I’ll Leave It To You (by Noel Coward)

December 16, 2019

I’LL LEAVE IT TO YOU.  Coward was greatly inspired by Shaw and was determined to become the ‘new Shaw’. He arranged a meeting with G.B.S. who set him straight with “I’m already taken. Be yourself!” Coward took this heady advice to heart, and proceeded to create the Noel Coward we all know and love today. A splendid reminder that we all have our own unique perspective on life and we must always proudly embrace it. This light and sparkling comedy is the perfect antidote to holiday angst! It’s Coward’s 120th birthday so we’ll celebrate where it all began.

THE PLAY: Left a widow with five grown up children, Mrs. Dermot turns to brother Dan for help. Uncle Dan arrives to find an idle family ready to live on his money. He announces that he is doomed to die in three years and that he will leave his money to the member of the family who has made good by then. Each sets to with such determination that Oliver becomes a successful inventor, Evangeline a novelist, Bobbie a composer and Sylvia a film star; even Joyce, finishing her school career, distinguishes herself. Now he tells the family his riches are a myth and his previous announcement was only a means to raise the family from lethargy. Sylvia alone sees Uncle Dan’s wisdom and berates the others for their narrow minded attitude. At heart, they are all genuinely attached to the wily uncle.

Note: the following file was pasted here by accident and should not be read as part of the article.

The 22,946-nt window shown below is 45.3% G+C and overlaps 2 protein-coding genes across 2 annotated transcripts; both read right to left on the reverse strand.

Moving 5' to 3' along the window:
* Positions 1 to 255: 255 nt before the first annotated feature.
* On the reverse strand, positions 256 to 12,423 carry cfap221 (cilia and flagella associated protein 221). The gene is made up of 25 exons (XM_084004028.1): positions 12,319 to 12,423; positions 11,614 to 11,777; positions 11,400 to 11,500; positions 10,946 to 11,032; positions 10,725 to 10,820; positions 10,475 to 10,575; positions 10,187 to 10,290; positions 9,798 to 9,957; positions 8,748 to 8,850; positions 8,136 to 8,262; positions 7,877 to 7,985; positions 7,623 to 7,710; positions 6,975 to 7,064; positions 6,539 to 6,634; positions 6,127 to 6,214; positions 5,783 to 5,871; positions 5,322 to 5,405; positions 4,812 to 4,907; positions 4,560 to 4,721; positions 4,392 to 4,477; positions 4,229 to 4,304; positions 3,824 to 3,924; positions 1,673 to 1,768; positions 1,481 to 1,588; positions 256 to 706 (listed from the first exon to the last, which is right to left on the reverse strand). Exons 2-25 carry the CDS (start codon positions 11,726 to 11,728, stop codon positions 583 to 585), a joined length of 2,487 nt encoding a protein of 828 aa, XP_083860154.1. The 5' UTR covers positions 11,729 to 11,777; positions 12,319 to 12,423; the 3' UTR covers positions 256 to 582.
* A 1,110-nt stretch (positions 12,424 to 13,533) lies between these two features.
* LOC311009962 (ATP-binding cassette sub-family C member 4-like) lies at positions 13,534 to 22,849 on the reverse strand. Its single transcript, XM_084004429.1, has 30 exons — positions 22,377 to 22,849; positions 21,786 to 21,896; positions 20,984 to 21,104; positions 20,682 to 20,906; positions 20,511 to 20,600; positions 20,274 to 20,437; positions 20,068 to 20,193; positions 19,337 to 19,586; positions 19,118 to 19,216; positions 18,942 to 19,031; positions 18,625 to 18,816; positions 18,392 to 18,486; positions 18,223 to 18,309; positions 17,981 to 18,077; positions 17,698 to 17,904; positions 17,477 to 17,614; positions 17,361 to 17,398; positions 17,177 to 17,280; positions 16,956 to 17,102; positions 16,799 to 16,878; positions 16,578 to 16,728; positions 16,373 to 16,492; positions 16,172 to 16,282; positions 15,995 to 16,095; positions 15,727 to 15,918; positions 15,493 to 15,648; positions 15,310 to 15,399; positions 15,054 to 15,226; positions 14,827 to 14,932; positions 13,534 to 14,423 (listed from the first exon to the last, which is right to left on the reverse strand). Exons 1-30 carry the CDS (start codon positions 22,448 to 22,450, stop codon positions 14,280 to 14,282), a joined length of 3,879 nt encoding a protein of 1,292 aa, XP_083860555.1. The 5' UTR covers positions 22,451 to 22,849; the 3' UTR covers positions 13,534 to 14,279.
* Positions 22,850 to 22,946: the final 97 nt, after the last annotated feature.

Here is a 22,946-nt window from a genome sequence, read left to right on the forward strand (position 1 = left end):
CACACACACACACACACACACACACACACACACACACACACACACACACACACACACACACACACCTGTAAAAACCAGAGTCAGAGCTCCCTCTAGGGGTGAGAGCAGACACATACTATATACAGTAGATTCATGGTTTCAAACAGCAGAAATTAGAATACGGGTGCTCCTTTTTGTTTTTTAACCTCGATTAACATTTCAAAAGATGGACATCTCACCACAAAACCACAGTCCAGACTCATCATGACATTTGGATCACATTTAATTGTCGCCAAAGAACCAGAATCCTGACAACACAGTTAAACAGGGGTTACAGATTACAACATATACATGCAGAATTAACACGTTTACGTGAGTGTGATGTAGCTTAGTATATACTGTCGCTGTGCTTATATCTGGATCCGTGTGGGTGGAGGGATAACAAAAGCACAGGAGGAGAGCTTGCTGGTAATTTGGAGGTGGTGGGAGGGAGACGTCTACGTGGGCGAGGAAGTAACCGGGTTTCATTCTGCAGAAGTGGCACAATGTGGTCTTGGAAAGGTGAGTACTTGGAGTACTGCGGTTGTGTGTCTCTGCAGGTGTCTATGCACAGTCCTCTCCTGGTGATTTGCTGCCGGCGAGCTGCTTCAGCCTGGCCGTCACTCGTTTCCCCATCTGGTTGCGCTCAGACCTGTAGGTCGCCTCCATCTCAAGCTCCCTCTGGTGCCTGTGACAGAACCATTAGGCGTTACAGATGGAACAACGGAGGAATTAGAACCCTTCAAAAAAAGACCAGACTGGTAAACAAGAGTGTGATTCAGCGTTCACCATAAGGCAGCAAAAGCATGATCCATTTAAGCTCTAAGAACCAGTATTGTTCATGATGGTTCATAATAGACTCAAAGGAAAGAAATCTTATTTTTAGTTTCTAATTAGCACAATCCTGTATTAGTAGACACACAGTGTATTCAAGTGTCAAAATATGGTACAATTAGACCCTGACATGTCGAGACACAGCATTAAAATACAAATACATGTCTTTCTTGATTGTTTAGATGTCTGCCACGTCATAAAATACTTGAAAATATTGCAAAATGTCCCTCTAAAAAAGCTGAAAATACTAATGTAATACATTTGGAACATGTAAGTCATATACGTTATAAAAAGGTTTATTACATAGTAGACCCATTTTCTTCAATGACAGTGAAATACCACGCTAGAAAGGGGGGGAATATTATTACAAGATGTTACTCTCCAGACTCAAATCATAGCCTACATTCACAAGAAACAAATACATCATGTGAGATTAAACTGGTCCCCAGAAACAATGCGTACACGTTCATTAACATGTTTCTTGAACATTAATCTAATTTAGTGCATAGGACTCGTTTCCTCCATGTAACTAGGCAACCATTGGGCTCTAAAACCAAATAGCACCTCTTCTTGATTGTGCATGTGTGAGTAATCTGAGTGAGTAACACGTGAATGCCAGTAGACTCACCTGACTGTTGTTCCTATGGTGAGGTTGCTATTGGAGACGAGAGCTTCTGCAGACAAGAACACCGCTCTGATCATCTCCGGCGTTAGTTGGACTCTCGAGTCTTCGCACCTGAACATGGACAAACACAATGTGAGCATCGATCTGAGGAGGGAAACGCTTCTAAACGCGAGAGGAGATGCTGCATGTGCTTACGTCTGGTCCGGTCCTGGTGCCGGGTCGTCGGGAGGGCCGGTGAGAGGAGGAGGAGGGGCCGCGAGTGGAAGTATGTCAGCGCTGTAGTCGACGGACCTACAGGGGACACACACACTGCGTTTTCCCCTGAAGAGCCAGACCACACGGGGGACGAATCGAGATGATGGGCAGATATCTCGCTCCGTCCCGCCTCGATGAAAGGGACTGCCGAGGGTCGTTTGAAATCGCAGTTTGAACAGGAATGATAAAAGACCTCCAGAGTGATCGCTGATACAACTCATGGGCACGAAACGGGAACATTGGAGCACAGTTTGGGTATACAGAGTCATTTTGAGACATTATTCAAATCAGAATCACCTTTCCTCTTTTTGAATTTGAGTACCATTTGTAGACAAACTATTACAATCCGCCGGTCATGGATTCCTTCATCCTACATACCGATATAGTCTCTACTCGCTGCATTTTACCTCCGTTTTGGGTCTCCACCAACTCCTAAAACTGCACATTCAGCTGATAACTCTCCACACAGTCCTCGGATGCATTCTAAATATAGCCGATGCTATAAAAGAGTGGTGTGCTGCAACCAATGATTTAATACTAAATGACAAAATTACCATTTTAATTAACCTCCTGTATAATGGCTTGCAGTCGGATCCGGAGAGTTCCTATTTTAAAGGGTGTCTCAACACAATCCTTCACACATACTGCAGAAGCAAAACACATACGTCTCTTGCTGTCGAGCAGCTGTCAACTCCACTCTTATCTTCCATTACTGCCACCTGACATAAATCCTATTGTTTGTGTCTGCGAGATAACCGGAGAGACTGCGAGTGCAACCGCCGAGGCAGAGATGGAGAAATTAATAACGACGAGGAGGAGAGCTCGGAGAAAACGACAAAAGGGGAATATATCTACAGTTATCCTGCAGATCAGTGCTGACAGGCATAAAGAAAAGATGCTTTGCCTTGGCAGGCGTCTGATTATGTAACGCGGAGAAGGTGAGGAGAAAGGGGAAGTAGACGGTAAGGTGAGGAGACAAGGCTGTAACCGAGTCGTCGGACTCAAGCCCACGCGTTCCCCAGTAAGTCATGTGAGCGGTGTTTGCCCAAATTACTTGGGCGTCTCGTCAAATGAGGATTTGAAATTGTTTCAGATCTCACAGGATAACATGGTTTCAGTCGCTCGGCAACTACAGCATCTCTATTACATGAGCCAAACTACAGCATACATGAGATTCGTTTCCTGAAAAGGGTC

Mrs. Dermott … Cady Huffman
Daniel … Robert Petkoff
Bobbie … Jason Gotay
Sylvia … Paige Silvester
Mrs. Crombie … Cynthia Darlow
Oliver … Robbie Simpson
Evangeline … Charlotte Maltby
Joyce … Emily Rynasko
Faith … Emma Stratton
Griggs/Narrator … Fred Applegate

Noel Coward’s first play may be a new discovery for you, but it’s certainly time it was brought back into the light. Coward was determined to make his way in the world and, inspired by the work of Shaw, he dashed out this charming comedy from 1920 and immediately sent it to G.B.S. The advice the young Coward received stayed with him for the rest of your life. “Be yourself,” Shaw advised, “everyone else it already taken.” And from then on Coward resolved to be the most singular individual he ever met. With this play, he takes his first bold step into becoming the unique and celebrated artist we all know and love. — David Staller

These script-in-hand all-star readings are always sold out.

“Gingold Theatrical Group provides an invaluable — and unique — service to New Yorkers. Not only does it keep topnotch productions of great works of art before the public on a regular basis as no other theater company can, but it also does something less obvious. It keeps the tradition of intelligent argument, embodied in Shaw’s plays but otherwise much lacking from public discourse, alive for those who need it most: the thinking people of a great city.” — Jesse Green, New York Magazine.